The eggs are expected to hatch by the end of May, with about a hundred hatching so far. Each Octopus hatchling looks like a miniature adult, with all eight arms, sucker discs, and well-developed eyes. The babies swim by jet propulsion, just like adults.
As the babies rise to the surface of their tank, the staff collects them and places them in a rearing tank where they float and eat zooplankton.
Hatching and successfully rearing Giant Pacific Octopuses in an aquarium setting is extremely rare, with only one documented case of this species being reared to adulthood at the Seattle Aquarium in the 1980s. In the wild, the survival rate of hatchlings is about 1 percent. In an aquarium, the odds of survival are very low as the hatchlings are extremely delicate and have complex nutritional needs. This is ASLC’s third opportunity to raise Giant Pacific Octopus babies and staff remains hopeful as they begin rearing.
Giant Pacific Octopus mate only once in their three- to six-year lifespan. The male passes a spermatophore into the female’s mantle during mating. The female has up to 6 months to use it to fertilize her eggs. She then lays 20,000 to 80,000 eggs in long, braided strands that look like white, tear-shaped grape clusters. The process of laying the eggs can take about a month.
As for Gilligan, the hatching of her babies signals the end of her life. Because the female Octopus continuously guards her eggs for many months without hunting or feeding, she typically dies after her babies begin to hatch. Octopus hatchlings receive no maternal care, hence the low odds of survival to adulthood in the wild.
Giant Pacific Octopus are the largest of all Octopus species, with an adult weight of about 30 pounds and an arm span of about 14 feet. They feed on crabs, scallops, snails, clams, fish in the cold waters of the North Pacific Ocean to depths of 2,000 feet.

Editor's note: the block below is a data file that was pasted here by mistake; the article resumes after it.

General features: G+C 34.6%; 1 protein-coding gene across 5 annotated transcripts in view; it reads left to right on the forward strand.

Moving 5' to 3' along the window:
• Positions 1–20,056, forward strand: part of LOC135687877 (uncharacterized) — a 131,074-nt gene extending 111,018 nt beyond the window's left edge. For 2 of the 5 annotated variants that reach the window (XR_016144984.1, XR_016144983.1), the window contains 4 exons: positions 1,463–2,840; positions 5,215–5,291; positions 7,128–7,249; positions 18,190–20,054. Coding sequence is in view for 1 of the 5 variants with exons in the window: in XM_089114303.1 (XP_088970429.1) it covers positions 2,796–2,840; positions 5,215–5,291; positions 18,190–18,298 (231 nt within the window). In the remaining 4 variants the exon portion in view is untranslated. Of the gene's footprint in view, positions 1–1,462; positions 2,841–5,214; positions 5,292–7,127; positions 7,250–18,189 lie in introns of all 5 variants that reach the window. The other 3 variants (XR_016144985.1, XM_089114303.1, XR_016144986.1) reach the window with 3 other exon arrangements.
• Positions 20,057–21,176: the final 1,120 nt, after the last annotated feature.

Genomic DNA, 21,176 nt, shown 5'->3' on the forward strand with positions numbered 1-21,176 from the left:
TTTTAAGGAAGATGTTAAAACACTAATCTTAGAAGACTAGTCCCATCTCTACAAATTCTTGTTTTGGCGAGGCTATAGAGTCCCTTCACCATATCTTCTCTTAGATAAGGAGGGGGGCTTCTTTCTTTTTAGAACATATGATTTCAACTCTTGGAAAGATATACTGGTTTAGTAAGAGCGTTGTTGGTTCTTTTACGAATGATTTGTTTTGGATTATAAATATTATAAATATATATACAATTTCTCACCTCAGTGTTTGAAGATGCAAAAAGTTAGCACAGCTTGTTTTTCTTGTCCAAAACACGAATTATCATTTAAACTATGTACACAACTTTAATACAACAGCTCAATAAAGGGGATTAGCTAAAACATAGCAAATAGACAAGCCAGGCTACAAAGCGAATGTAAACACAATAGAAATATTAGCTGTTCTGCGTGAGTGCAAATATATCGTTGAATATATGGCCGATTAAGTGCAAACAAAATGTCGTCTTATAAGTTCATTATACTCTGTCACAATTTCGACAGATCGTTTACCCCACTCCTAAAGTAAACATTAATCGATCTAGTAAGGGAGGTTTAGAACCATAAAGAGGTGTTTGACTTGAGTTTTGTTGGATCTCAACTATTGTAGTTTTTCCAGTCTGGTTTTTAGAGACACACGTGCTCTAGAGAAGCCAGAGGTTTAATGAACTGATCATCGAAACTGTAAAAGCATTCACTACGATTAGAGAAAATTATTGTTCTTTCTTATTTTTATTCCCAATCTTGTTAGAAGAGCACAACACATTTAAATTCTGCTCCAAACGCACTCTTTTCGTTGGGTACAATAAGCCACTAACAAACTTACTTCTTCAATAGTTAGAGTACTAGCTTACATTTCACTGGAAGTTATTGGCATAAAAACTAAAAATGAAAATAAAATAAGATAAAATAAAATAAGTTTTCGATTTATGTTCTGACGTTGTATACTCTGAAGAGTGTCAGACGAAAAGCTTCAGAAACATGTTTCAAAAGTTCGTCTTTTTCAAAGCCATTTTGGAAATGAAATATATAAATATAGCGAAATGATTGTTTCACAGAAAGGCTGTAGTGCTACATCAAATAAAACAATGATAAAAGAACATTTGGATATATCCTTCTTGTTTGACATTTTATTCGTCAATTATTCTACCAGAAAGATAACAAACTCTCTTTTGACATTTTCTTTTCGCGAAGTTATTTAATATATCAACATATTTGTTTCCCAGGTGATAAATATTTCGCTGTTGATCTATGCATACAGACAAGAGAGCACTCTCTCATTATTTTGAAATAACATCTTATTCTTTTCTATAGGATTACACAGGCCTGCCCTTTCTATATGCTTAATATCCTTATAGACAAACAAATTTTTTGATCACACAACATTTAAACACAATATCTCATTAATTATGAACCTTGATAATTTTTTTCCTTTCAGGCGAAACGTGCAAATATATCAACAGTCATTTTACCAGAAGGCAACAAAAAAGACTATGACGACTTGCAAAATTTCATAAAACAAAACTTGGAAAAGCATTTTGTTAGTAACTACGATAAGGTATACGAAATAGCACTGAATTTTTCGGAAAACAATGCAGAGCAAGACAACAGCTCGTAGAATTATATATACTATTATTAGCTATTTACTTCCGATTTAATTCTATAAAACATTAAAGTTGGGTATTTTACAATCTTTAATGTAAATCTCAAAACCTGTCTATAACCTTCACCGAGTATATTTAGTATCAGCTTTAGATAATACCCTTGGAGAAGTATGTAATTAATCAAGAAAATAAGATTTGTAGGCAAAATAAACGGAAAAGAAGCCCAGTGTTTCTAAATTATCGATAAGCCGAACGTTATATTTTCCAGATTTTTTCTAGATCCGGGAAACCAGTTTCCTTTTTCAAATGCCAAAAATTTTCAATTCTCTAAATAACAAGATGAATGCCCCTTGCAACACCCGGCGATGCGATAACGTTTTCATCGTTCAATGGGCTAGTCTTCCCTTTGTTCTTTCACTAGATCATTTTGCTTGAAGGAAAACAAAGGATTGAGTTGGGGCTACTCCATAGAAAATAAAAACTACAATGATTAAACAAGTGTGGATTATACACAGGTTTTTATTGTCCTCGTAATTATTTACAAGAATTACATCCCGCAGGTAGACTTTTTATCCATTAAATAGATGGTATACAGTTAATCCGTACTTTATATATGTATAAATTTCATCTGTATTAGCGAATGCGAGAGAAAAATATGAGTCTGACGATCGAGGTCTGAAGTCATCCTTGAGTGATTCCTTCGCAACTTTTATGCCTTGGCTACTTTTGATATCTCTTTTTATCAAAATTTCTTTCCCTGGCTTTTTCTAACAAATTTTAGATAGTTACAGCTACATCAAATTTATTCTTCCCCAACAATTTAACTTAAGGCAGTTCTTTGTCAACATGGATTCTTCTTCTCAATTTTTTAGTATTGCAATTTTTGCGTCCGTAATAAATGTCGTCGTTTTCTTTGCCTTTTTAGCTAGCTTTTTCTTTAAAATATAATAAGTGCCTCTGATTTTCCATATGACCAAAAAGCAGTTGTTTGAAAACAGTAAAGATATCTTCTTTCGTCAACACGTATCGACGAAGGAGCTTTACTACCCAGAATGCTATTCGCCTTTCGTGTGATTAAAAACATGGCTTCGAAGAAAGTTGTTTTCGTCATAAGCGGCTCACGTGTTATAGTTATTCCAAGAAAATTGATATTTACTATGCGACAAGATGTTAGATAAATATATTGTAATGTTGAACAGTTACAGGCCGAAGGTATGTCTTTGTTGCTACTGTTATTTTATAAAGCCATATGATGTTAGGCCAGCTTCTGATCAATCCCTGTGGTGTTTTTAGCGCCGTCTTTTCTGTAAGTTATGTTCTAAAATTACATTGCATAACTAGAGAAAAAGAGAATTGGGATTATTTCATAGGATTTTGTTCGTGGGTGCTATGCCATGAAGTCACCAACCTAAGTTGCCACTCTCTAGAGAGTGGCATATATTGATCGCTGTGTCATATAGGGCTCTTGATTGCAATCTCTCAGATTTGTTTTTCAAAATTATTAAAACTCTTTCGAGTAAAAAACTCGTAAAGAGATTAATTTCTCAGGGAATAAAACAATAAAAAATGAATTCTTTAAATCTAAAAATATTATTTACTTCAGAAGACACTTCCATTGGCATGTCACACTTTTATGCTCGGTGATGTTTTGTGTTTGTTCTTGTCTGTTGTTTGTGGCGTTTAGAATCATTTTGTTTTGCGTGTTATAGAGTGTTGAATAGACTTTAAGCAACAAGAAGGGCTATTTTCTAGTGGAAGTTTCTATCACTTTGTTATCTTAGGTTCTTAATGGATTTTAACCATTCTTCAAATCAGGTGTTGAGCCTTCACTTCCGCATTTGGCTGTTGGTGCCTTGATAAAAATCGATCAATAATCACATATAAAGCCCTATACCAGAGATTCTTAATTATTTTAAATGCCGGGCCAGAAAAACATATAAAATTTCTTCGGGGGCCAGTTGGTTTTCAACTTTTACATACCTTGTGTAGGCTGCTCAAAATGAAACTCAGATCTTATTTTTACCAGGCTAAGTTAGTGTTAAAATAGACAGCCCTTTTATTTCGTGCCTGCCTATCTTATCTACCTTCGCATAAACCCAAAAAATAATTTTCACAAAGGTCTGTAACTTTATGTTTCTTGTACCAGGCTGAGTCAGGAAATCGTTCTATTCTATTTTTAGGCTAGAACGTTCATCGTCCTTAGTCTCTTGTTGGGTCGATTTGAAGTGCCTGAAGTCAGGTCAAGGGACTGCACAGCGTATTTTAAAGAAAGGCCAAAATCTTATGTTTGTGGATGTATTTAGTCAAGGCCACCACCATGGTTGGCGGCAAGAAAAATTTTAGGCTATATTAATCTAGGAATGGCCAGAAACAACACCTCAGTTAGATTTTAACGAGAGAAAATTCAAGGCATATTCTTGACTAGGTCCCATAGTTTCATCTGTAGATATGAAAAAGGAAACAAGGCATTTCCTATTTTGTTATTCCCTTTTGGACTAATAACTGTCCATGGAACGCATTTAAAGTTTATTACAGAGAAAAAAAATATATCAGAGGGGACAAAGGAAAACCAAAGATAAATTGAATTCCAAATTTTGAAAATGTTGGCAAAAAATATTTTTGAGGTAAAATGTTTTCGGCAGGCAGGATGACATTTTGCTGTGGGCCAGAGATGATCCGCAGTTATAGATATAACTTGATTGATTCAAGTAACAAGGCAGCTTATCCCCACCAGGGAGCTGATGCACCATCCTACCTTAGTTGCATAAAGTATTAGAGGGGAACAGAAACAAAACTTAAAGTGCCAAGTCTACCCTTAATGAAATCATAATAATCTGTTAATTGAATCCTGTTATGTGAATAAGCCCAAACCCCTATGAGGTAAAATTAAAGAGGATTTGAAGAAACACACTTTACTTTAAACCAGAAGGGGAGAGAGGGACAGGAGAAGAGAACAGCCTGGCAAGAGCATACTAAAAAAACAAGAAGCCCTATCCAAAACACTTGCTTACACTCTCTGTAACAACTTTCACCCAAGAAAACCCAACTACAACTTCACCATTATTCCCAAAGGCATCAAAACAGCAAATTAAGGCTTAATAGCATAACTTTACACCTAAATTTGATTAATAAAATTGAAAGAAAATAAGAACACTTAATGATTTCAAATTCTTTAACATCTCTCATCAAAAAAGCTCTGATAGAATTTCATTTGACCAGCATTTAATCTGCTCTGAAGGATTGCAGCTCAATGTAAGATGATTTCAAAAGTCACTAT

A stranded Beluga Whale calf, struggling to survive on its own, was rescued from Cook Inlet, Alaska on Saturday, September 30. The male calf is undergoing intensive around-the-clock care at the Alaska SeaLife Center with the help of Marine Mammal experts from around North America. The calf is a member of the critically endangered Cook Inlet Beluga Whale population, which has declined to approximately 328 individuals left in the wild.
The solitary calf, estimated to be four weeks old, was spotted alone and distressed by a National Oceanic and Atmospheric Administration Office of Law Enforcement (NOAA OLE) Enforcement Officer and Department of Public Safety / Alaska Wildlife Troopers Pilot returning from a helicopter patrol. No adult Belugas were seen in the area. Under authorization from NOAA Fisheries’ Marine Mammal Health and Stranding Response Program (MMHSRP), the NOAA enforcement officer and the Alaska Wildlife Troopers pilot attempted unsuccessfully to encourage the animal back in the water. NOAA helped coordinate the transport of an Alaska SeaLife Center veterinarian to the site to assess the animal's condition. A decision was made to transport the Beluga calf to Anchorage for subsequent transfer to the Alaska SeaLife Center in Seward.
The calf is currently receiving treatment in the Alaska SeaLife Center’s I.Sea.U. “The calf appeared to have been stranded for several hours and was in a weakened condition; without evidence of major physical trauma. He is able to swim on his own and is breathing regularly, which are very positive signs. However, there are tremendous hurdles ahead. Because this animal is extremely young, there is a high risk of complications,” said Dr. Carrie Goertz, DVM, ASLC Director of Animal Health. With any cetacean [Whale or Dolphin] rescue, particularly with a neonatal calf, survival is estimated at less than 10 percent.
When a stranded animal arrives at the Alaska SeaLife Center, the first goal is to rehydrate the animal. Aminoplex is a formula that helps animals when they are in a severe state of dehydration. This is the first fluid the calf received upon arrival at the Center’s I.Sea.U. The calf was 64 inches long and weighed 142 pounds when it arrived at the Center.
The Beluga calf has graduated from drinking Aminoplex to a milk matrix with fish and antibiotics added. The calf actively suckles his formula, but the team is still determining the best way to deliver his meals. A bottle does not allow the calf to gain proper suction. They have found that the calf is able to suckle better from the tip of a wide tube inserted just inside his mouth. (This is not traditional “tube feeding,” in which food is delivered directly to the stomach via tube and the animal receives the food passively, without suckling.)